Image © Joey’s Canine Candids
Frank was the cutest of all our dogs. A little brown fluff ball of a dog but so loving and devoted to us.
He had come to us via a friend at the dog rescue who rang my wife and asked if she’d be interested in taking Frank home, as he was pretty destitute and in need of a home.
My wife was more the dog person than me but Frank won both our hearts.
He was a nervous little dog, timid and had to be coaxed into accepting our home as his. But my wife was persistent and had the most beautiful manner in dealing with him. She spent hours playing with him, training him from the word go and always rewarding and letting him know he was loved.
We discovered he loved to play in the lounge cushions and we took the above photo one afternoon when he thought he was hiding from us.
Frank over time grew to love us and would wait each morning at the back door for one of us to take him outside to potty or to take him on a walk.
He loved his morning walks and would strut along beside us as we made our way to the dog park where he would be let run chasing a ball we threw or playing with the other dogs who frequented the park.
One night we were awakened by Frank’s barking. Frank didn’t bark very often and that he was making racket was a sign that he was agitated by something.
My wife first noticed the smoke, she screamed at me to get up and grab the computers and the diary box, she kept a box of all diaries in the hope that one day she’d write her life story and pass it on to the family.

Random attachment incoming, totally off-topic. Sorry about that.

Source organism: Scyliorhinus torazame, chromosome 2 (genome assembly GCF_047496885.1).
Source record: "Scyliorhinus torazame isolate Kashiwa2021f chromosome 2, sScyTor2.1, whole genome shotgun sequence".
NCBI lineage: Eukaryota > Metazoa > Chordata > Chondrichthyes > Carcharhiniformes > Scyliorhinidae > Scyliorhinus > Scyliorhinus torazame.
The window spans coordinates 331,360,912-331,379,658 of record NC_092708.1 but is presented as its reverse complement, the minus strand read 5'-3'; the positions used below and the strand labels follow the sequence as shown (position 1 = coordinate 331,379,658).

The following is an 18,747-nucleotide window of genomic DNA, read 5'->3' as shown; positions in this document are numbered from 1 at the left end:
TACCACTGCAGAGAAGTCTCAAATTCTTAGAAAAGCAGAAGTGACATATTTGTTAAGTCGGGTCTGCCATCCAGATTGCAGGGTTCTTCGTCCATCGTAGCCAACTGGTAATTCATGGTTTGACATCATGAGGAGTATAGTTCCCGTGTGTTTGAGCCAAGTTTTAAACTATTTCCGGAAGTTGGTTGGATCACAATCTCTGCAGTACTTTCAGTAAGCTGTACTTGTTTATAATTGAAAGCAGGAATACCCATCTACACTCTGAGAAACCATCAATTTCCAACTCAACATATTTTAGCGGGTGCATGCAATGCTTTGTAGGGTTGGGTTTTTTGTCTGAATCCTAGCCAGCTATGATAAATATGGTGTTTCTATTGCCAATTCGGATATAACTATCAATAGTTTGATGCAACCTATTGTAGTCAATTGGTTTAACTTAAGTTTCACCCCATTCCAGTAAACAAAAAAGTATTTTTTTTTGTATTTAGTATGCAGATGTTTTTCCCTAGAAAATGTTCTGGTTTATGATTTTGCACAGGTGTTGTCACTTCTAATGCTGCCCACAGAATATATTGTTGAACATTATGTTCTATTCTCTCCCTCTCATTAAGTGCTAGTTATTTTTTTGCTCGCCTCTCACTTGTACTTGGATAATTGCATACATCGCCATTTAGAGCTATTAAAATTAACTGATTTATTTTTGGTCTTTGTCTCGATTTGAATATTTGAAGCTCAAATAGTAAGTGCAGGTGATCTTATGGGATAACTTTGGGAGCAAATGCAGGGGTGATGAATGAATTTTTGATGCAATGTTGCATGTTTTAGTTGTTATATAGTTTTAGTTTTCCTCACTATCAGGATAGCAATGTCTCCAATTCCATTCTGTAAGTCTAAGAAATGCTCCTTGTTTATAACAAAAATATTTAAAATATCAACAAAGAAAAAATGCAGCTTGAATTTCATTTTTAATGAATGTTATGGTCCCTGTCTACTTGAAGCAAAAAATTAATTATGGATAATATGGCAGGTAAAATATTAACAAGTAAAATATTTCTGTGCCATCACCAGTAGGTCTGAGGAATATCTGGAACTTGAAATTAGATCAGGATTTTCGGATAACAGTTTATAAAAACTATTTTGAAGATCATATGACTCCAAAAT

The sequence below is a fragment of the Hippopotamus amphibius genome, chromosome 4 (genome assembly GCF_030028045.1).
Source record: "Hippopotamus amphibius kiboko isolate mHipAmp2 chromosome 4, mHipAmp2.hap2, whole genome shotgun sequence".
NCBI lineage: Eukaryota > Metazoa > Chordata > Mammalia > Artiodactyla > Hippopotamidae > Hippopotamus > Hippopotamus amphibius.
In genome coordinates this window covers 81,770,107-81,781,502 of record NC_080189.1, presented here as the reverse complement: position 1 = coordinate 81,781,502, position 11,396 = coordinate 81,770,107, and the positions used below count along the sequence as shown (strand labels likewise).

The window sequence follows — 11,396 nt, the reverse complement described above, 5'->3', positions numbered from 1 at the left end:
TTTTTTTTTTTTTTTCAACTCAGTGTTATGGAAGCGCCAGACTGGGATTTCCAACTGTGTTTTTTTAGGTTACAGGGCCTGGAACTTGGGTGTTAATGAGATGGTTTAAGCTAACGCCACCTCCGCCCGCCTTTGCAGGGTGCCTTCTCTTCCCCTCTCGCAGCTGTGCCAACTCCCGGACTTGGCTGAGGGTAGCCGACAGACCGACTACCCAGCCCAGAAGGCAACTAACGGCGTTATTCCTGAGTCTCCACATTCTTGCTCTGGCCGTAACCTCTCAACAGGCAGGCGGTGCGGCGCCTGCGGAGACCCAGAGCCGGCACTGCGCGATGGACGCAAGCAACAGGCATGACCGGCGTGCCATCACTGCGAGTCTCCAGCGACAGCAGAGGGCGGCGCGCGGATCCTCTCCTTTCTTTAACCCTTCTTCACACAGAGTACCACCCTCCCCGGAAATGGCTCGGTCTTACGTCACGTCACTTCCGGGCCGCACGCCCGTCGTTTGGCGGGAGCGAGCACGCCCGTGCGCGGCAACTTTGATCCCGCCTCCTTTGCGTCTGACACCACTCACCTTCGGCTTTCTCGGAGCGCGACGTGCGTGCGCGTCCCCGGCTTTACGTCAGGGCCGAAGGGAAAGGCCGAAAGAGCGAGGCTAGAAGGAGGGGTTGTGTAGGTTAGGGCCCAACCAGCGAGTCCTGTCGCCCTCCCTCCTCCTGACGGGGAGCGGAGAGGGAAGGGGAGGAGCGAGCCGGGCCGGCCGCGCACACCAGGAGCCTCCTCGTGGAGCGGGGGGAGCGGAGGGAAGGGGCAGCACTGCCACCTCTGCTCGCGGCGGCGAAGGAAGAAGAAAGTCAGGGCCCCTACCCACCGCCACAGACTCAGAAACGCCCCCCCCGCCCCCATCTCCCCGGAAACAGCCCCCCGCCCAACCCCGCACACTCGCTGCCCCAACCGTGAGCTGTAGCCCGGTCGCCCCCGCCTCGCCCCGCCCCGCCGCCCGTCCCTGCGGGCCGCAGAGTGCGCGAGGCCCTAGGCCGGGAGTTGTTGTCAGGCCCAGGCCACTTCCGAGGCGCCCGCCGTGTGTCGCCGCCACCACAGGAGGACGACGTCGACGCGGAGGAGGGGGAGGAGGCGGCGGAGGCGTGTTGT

With my arms full and visibility decreasing, I stumbled my way along the corridor towards the back door. I could hear Frank urging me on, my wife behind me beginning to cough as the smoke thickened.
I told her to get down and crawl towards the back door but it wasn’t long before she wasn’t saying anything.
I made it to the door and threw the stuff in my arms out into the yard praying quietly that I hadn’t smashed anything before turning back into the smoke to find my one great love.
I couldn’t hear Frank either by now.
On my hands and knees I crawled back to where my wife lay gasping, and Frank was there beside her, licking her on the face trying his best to let her know help was at hand.
She wasn’t very conscious at this point so I had to hoist her up onto my shoulder but not before I took in a final gasp of air from the floor level.
It was only a few paces to the back door but it felt like a fifty-meter dash and I crashed through the back door and out onto the lawn my wife falling onto the grass and me gasping for breath.
Before I could get to her I heard her cough, I thanked God she was alive and then thought where was Frank? I thought he had followed me out the door.
I looked around but he wasn’t there.
By now the fire brigade had arrived and were hosing down the house.
I called to the one nearest me telling him that Frank was still inside.
He turned and gave me a look that said it all. Our house was an inferno; there was no going in now.
I slumped to the ground; all energy drained from me and looked at my wife who now with an oxygen mask on had listened to my frantic cries to help Frank.
There was nothing we could do but sit and wait.
They found Frank just inside the back door. He’d made it that far before the fumes overwhelmed him. His little body wasn’t burnt and we were so glad he hadn’t suffered that indignity.
My wife wept for days her grief at losing her Frank but also losing the one who had awoken us to the danger and who had come back to her to make sure I found her and took her to safety.
Frank lives on in our hearts as our favourite dog, a brave and courageous dog who gave his life for our survival.